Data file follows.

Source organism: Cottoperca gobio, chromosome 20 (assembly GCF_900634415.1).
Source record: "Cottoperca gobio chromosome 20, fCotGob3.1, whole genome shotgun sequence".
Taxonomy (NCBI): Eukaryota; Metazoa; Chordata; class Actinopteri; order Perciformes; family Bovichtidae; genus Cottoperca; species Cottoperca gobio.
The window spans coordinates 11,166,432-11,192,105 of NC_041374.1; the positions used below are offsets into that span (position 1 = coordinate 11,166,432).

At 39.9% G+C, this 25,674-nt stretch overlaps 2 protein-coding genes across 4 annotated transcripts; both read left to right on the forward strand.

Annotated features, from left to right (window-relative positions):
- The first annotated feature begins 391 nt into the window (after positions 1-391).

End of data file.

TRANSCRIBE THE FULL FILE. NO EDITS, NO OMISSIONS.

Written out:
Source organism: Cottoperca gobio, chromosome 20 (assembly GCF_900634415.1).
Source record: "Cottoperca gobio chromosome 20, fCotGob3.1, whole genome shotgun sequence".
Taxonomy (NCBI): Eukaryota; Metazoa; Chordata; class Actinopteri; order Perciformes; family Bovichtidae; genus Cottoperca; species Cottoperca gobio.
The window spans coordinates 11,166,432-11,192,105 of NC_041374.1; the positions used below are offsets into that span (position 1 = coordinate 11,166,432).

At 39.9% G+C, this 25,674-nt stretch overlaps 2 protein-coding genes across 4 annotated transcripts; both read left to right on the forward strand.

Annotated features, from left to right (window-relative positions):
- The first annotated feature begins 391 nt into the window (after positions 1-391).